Think of five people in your life that all have very different personalities and ways of speaking to you. You Dad might be a goofball and constantly telling bad dad jokes. You know when one is coming. Or your Doctor might be a super serious person that always tells it to you straight, in a calm and collective way. Your friend might be super bubbly, always energetic and down to party. All of these people have unique personalities, and the way they communicate is with their voice. Brands are very similar. They have a voice. And when this voice is emulated and reverberated throughout an organization's brand, customers can feel it. They get a sense of the brands personality and either connect with it, or keep looking.
Being a local Seattleite, with offices just a Tom Brady's throw from Starbucks corporate headquarters, I'm very familiar with the Starbucks Brand Voice (and their Grande Soy Latte). Without having to look at their Brand Guidelines (and I swear, I found the link and still haven't read it yet), I already have a feeling what it might sound like (we'll see how far off I am in a second). I immediately expect that their brand voice must be friendly, helpful, timely, and accurate. After all, my experiences and expectations are always met. But how do they communicate their Brand Voice to their employees, customers, and everyone that hears from them, and keep it all straight?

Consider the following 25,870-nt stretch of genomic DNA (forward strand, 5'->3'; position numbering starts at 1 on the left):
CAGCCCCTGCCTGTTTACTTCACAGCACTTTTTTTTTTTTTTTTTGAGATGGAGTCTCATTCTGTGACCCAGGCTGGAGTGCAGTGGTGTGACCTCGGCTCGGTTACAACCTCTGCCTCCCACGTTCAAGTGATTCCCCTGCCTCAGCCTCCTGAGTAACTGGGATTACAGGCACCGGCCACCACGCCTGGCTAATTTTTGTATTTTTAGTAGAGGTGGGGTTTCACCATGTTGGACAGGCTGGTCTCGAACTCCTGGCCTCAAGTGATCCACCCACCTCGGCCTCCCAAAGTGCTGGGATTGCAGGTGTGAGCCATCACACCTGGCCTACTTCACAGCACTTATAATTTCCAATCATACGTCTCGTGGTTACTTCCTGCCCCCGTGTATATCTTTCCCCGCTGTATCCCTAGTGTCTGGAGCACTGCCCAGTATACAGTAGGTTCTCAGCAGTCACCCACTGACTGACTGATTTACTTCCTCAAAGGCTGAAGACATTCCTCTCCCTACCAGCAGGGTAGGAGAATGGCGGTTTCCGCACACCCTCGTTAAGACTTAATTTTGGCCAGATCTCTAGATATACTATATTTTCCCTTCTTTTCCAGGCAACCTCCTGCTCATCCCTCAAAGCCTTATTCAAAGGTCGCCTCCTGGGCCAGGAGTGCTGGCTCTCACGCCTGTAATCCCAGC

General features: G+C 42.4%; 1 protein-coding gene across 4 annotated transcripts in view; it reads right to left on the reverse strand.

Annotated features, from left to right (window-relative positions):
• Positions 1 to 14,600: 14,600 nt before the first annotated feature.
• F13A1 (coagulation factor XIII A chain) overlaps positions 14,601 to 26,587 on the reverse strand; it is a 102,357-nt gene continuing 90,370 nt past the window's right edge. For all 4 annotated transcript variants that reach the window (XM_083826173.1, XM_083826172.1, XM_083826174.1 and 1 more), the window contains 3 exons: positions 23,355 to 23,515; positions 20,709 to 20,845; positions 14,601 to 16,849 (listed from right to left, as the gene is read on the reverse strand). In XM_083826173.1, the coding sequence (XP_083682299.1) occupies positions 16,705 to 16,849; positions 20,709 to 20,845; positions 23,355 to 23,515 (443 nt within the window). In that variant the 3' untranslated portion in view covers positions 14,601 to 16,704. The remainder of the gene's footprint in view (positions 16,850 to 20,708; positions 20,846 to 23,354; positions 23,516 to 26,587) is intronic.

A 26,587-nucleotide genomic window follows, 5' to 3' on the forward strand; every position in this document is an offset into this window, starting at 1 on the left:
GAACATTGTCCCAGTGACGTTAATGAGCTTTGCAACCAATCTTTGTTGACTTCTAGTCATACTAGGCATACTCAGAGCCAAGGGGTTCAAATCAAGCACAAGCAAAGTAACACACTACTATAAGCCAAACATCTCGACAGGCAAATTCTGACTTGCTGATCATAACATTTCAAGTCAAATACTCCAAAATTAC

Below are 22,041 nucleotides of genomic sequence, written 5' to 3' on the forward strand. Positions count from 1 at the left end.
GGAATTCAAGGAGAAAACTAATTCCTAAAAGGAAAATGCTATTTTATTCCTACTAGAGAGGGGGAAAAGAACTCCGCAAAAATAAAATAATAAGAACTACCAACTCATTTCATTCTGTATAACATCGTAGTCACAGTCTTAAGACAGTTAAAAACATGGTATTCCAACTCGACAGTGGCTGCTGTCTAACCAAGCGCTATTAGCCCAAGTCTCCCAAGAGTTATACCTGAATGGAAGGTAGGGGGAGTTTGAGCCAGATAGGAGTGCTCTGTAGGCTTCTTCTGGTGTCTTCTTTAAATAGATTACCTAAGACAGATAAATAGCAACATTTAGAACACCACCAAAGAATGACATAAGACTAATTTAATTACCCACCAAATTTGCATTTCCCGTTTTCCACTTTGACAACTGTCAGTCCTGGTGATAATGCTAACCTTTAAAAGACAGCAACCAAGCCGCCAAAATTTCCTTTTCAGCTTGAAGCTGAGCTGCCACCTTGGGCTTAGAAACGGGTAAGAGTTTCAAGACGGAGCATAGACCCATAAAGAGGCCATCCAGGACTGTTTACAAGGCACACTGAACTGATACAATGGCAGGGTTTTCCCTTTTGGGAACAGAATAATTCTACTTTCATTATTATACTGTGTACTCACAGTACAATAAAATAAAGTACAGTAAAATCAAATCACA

Starbucks defines themselves as being functional, meaning helpful. They believe that being functional is the same as being clear and organized, and that all of that clarity and organization brings focus to the product itself. Yes, there is a joy felt when my name is called out and my special drink is waiting there just for me (and I expect to get that same feeling every time). The entire process of getting my latte into my hand is friendly, clear and organized (even when the line is long and the drive through is packed).
Not only are they functional, they are also expressive. Picture a Starbucks ad in your mind, or start paying closer attention to their brand voice when you hear it or read it. Their expressive copy in designed to remind customers that a fresh cup of coffee is just what you need right now to make you smile and feel good. And not only do they inspire you with clear, concise words that cut to the chase, they show you. Whether they are telling a passionate story about coffee, or just letting you know that your favorite Holiday drink is back, they do it in an interesting way, using very few words. Make your words count (and make sure to blend your relevant keywords into your brand voice when performing SEO).